Lucky Lehrer: Original Circle Jerks Drummer on Early LA Punk, Playing w/ Darby Crash + More


For the latest entry to his ongoing A Hardcore Conversation interview series, Anthony Allen Begnal speaks with Lucky Lehrer, the original drummer of Circle Jerks. Never one to mince his words, Lucky doesn't disappoint in the following feature. —Carlos Ramirez

You are Lucky Lehrer, original drummer from the Circle Jerks, correct?

I’ve been called so many bad names so my answer is cheerfully in the affirmative. 

How did you hook up with Circle Jerks? Were you already aware of Keith Morris and Black Flag before you joined?

I knew of Black Flag and Redd Kross from shows they did in Chinatown. I’ve told this story elsewhere many times. Suffice it to say my brother Chett, from the great hardcore band, LA’s Wasted Youth, introduced me to Greg Hetson. 

(Photo found on

You guys got signed to a label pretty early on. Were you hoping to “make it big” or did you already know what hardcore punk had in store?

Roger [Rogerson], our bass player, had dreams. I was a “peripheral visionary.”  I could see the future, but only sideways. I thought punk was a sort of a joke that would last a year or so. Not that I don’t love the music! But I saw irony, humor, and a good way to sleep with a lot of weird chicks. I was all in for the party. Most of punk garage bands had novice musicians and I didn’t think the scene would last. Wrong again! 

On the Group Sex album somebody named “Dowding” has a bunch of co-writing credits. Who is that?

Roger Rogerson was AWOL, hiding from the Navy. He used a number of aliases, including "Dowding." I highly suggest people buy the book The Prodigal Rogerson by J. Hunter Bennett. In a few short pages they’ll learn the story of our enigmatic bass player in the golden age of hardcore punk.   

Photo provided by J. Hunter Bennett

Circle Jerks' second album, Wild in the Streets, was recorded at A&M Studios in Hollywood. That’s a pretty swanky spot for a bunch of punks! How’d that happen and do you have stories from those sessions?

In between takes an older guy wanted to talk to me. I wasn’t digging my snare sound, the studio was too fancy (the polar opposite of the dirt box where we recorded Group Sex). I was cold to this guy who was sort of bothering me only to later find out he was studio co-owner and legendary musician Herb Alpert [also co-founder of A&M Records—Carlos Ramirez]! Unlike a lot of so-called “punks,” I know every Herb Alpert tune. I’m a huge fan of Latin music and idolize Tijuana Brass drummer, Nick Ceroli. Another example of me being a complete schmuck. Not the first and probably not the last.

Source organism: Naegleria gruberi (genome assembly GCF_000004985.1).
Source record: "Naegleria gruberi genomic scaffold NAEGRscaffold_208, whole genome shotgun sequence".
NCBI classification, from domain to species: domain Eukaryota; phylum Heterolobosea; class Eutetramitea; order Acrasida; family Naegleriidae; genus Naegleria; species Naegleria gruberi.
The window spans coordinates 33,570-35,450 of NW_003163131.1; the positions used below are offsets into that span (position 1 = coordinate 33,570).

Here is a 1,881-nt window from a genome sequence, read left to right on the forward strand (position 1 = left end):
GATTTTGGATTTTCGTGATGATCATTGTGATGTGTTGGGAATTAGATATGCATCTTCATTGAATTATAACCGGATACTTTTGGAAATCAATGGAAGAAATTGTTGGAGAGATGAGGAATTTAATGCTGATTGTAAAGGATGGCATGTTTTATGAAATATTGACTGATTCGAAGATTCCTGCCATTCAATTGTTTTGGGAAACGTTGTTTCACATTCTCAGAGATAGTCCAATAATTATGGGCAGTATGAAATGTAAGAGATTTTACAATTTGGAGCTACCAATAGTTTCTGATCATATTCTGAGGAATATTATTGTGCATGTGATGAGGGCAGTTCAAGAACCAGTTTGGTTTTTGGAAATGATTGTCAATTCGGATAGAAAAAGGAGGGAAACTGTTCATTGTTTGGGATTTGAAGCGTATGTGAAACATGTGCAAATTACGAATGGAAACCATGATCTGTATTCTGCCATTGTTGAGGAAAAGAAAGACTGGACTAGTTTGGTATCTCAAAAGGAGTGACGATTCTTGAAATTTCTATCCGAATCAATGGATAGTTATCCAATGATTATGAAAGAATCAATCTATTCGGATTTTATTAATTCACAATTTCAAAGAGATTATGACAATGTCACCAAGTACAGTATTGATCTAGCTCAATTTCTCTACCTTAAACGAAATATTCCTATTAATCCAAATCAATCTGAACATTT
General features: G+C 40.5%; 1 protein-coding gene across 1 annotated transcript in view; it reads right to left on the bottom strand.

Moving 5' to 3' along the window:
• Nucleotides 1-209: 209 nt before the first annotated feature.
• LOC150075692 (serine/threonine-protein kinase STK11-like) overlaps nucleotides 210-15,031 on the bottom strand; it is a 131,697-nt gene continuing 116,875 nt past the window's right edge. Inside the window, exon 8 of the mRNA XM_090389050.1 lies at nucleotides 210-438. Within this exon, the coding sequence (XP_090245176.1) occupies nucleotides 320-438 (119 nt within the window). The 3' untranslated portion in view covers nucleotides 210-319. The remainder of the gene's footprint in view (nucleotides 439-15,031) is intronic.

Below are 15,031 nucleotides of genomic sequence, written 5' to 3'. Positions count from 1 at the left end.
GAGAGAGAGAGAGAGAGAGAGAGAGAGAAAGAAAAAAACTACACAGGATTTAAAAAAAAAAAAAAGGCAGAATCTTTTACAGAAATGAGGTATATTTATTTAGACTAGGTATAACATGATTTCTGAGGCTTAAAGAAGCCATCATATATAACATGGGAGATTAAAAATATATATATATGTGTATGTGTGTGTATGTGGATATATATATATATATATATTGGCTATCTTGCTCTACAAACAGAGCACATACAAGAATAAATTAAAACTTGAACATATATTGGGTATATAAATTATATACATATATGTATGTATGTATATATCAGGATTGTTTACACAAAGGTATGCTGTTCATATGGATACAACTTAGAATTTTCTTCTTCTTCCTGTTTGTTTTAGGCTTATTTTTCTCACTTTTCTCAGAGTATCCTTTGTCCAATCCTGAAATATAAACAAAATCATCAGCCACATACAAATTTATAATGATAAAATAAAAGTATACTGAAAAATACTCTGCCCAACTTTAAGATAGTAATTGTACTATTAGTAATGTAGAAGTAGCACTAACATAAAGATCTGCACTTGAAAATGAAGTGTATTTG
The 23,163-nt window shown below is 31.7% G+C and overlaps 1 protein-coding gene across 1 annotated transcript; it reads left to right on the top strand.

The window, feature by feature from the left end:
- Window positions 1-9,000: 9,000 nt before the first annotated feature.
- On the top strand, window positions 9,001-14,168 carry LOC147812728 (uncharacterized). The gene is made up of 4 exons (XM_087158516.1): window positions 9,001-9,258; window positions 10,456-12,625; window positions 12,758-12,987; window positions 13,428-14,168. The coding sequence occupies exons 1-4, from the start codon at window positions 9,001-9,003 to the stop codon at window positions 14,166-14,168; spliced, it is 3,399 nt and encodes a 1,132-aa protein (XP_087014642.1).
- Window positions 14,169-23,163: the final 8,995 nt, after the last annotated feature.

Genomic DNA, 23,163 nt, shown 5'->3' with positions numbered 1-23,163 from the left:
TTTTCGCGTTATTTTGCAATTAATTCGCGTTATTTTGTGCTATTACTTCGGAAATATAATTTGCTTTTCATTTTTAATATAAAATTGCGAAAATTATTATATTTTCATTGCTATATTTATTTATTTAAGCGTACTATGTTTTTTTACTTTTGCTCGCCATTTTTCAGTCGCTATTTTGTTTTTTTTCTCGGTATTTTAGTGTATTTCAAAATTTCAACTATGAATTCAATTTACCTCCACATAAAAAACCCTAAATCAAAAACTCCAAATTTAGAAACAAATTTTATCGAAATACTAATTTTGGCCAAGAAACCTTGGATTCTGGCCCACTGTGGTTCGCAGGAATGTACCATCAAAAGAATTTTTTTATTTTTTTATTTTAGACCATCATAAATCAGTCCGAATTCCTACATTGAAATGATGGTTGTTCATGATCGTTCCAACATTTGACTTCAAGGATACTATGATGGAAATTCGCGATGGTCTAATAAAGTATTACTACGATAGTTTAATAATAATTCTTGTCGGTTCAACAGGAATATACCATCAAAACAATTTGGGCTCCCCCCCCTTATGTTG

That album was produced by David Anderle and Gary Hirstius. Anderle is of course known for his association with the Beach Boys and for producing acts like Rita Coolidge, Amy Grant, Kris Kristofferson, and lots more, that are not exactly in the punk/hardcore realm. How did this happen and what was it like?

Gary, our manager put it together. David was cool and let us do whatever we wanted. There was no roadmap in those days and he didn’t know what to do with us. We should have gotten Joan Jett.  

And what about Gary Hirstius? 

We knew Gary as the sound man from The Decline. We needed a new manager because Gary’s predecessor was a monstrous woman with a bizarre fetish for potato chips and elementary age school boys. Everything was so off-kilter in those days. 

Lucky from the back cover of the Wild in the Streets album. (Photo: Glen E. Friedman)

You are known for having had an apartment a block away from the Whisky a Go Go, the legendary Hollywood music venue. What was that like, and are you originally from Hollywood?

I still live a few blocks from the Whisky and that’s where all the stories took place. These were the days before AIDS and other STDs. Being kinky was considered a virtue. The Sunset Strip music scene was alive and raw. Everyone who lived in the building was a musician, hooker or freak. I was in a band at the same time that fronted by a Penthouse Pet from Paris who was famous for blowing air kisses, among other things. Astonishingly, we ended up on Dick Clark’s American Bandstand. Back then, a casting couch really meant something. Those days were a laugh a second. 

Did you run into Mötley Crüe (who also lived by the Whisky a Go Go) a lot when you lived there?

It was so retarded. The punks didn’t hang with the longhairs. The genres were tribal, like the mods versus the rockers or something. But we rehearsed at the same place, SIR, as the Crüe. The hot chicks Mötley Crüe attracted influenced me greatly. I wanted to be Tommy Lee. You can hear a punk influence in Mötley Crüe’s first album from the result of us hanging around each other. 

Were you guys pals with other contemporary bands like TSOL, Black Flag, etc.,or were there rivalries?

I don’t know. My pal [Black Flag bassist] Chuck Dukowski and I laughed about it years later. Flag had adopted an angry, begrudging posture their fans related to. Their hate-the-world routine voiced animus toward everyone, the Circle Jerks included. Fear is another band that traded in angst. That left room for bands like The Dickies and the Circle Jerks whose vibe was often upbeat, more about partying and fun.

How did the Circle Jerks logo come about, and were you friends with artist Shawn Kerri?

The Circle Jerks logo, the way the letters spelling out the name are printed and the ubiquitous “skank man” were handed to us as gifts from fans. Everything was casual, nobody anticipated longevity. No licensing agreements, no expectations. I can’t remember the guy who created our logo, it was on home-made pins he printed and handed us before a show at the Starwood. The cartoon is from famous artist Shawn Kerri, a huge supporter. Shawn was a friend who created art that appeared in Hustler magazine and a lot of other stuff.